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What Is The Difference Between Saturation And Distortion?

Music production concepts and techniques are a lot and some times distinguishing between two or more may be a challenge especially for a beginner.

Saturation and distortion are two very handy tools in music production.

The main confusion surrounding the two is people often want to know the difference between them because they don’t know that saturation also utilizes distortion.

Saturation is a subtle form of distortion that adds warmth to a sound without changing a lot of its characteristics. While distortion not only alters the character of the sounds, it breaks it up completely. The intensity of the distortion is determined by how much the audio signal’s gain is driven past its volume capacity.

Saturation is the sound heard when an analog recording device or medium such as a tape machine or pre-amp is driven too loud resulting in the audio breaking up therefore resulting in added harmonics and punch to the audio. Saturation is a subset of slight distortion. Distortion is what happens when an audio signal’s gain is driven past its volume capacity which is usually 0 db.

Types of Saturation

Tape Saturation

Digital tape Saturation mimics the sound of audio recorded using tape machines.

Tape saturation introduces harmonics, subtle knee compression, and non-linear shifts in frequency response,

it also rolls off the high-end and gives a minimal boost to the low end frequencies.

Furthermore, saturation rounds off transient peaks, creating a form of knee compression that smooths out the signal.

Tape saturation is what you would go for if you’re looking for warmth and punch to your sound.

Plus, the harmonic distortion that comes with tape saturation is good for adding color and depth to your mix because the low level distortion introduced with tape; adds nice qualities to audio.

This type of saturation will work well on kicks, snares, guitars and any other sound that needs some extra punch and warmth.

Tube Saturation

Digital tube saturation mimics the sound created when audio is run through tube amps.

Digital tube saturator’s introduce even harmonics utilizing decent distortion and a subtle form of compression.

Tube saturation is heavily used in the rock music genre

whenever there’s need for an aggressive gritty edge on certain instruments.

Tube saturation is described as warm and punchy and it is what you would go for when you’re looking to get analogue warmth mixed with harmonics.

Transistor Saturation

Digital transistor saturation mimics the resulting sound when audio is run through transistor‑based circuits.

Transistor saturation introduces some harmonics amd compression characterized by hard clipping.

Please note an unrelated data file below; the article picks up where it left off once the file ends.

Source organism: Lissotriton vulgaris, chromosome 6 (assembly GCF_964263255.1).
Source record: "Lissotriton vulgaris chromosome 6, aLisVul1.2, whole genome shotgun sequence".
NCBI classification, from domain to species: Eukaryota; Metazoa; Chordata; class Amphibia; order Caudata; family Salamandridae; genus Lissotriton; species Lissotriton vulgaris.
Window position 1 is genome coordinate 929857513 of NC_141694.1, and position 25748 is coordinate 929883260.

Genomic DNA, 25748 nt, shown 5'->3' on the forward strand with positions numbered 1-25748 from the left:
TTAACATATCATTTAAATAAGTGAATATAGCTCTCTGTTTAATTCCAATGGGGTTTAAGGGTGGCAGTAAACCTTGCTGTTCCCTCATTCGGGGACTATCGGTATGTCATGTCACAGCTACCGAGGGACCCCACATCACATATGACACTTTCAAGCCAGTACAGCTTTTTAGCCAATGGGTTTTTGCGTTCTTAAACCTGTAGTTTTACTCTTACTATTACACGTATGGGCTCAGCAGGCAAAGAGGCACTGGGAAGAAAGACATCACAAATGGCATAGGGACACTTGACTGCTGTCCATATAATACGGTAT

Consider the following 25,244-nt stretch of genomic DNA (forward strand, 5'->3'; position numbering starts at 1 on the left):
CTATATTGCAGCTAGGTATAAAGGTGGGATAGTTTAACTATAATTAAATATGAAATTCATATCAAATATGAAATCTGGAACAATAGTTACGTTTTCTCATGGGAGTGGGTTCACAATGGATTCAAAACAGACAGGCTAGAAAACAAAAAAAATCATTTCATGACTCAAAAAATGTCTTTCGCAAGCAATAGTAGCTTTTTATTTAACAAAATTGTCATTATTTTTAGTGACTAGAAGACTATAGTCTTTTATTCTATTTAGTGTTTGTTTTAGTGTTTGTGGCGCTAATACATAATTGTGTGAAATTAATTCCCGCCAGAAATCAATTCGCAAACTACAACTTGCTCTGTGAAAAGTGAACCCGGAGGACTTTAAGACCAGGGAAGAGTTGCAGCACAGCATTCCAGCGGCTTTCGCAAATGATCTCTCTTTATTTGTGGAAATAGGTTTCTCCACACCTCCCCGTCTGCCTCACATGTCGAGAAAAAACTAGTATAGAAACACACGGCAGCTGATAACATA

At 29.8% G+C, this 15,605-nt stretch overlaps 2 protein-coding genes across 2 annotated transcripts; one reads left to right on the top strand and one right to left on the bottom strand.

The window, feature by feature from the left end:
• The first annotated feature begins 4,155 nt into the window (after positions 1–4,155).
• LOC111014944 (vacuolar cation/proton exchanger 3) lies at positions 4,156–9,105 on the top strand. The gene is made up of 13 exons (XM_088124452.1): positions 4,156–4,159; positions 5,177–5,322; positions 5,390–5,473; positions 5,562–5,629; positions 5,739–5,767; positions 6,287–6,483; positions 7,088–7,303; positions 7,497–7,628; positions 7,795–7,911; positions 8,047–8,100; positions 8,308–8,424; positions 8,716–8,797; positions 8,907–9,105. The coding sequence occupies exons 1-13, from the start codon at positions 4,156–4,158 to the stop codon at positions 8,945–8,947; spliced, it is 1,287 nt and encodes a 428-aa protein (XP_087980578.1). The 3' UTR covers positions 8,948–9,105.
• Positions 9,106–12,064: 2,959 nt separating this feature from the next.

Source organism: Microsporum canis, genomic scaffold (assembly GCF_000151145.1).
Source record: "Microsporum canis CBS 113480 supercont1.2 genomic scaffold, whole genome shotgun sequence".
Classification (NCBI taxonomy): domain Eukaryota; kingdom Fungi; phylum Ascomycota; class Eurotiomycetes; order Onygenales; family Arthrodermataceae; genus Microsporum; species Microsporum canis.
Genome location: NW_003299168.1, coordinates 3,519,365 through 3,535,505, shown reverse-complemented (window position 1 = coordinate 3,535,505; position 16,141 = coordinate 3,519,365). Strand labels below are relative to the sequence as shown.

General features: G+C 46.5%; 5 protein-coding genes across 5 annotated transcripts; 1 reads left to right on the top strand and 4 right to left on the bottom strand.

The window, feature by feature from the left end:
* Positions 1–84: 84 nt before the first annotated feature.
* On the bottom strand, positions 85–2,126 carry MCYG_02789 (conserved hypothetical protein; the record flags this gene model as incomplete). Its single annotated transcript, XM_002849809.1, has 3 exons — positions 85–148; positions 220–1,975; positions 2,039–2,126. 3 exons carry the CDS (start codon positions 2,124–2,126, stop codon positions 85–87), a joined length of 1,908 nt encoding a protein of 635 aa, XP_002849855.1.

With transistor saturation you’ll a fuzzy, gritty, and textured feel.

When transistor saturation is pushed to hard most of the punch and aggression will be lost.

Uses of Saturation

1. Using saturation on your drums can make for a well glued sound that is well tamed and soft.

This is a great tool to use if you want to bring your drums to life and make them more exciting.

2. Saturation can also be used on digital synths when they tend to sound too clean. A fair amount of saturation will introduce some harmonics in the synths.

3. You can also use saturation on your master bus in order to make it more gritty and more alive. Only a minimal amount of saturation is necessary here.

4. Saturation will also work magic on baseline’s that require some fatness and punch.

5. For vocals, saturation can be a great way to add harmonics and analogue warmth.

Types of distortion


Fuzz adds nasality to sounds but it is also quite an effective tool when you need something to cut through the mix.

Jimi Hendrix is well known for using fuzz distortion on guitars.

The common characteristics that Fuzz pedals or plugins have is their playability which is simply the way they respond to the dynamics of an instrument.


Exciters Work on very specific frequencies and as the name suggests they “excite” these frequencies.

They create upper harmonics making the signal sound brighter, this is why exciters are good for sounds that particularly lack certain frequencies.

You can also use an exciter in place of an EQ to bring up the high end of a signal.

plus, an exciter can also help you bring up your sub frequencies in your bass.


It may be confusing to basically differentiate distortion and saturation but what should guide you is this:

Saturation is a type of distortion because it uses aspects of distortion to bring harmonics and warmth into a signal.

Distortion is the result of a signal’s gain being raised above its volume capacity.

More Helpful Resources

How to Mix with Distortion vs. Overdrive vs. Saturation | Waves

What’s the Difference Between Distortion and Saturation? – Sage Audio

Q. What’s the difference between saturation and distortion? – Sound on Sound

Distortion and Saturation – Is there really a difference? – Mastering Box

What Is The Difference Between Saturation And Distortion?

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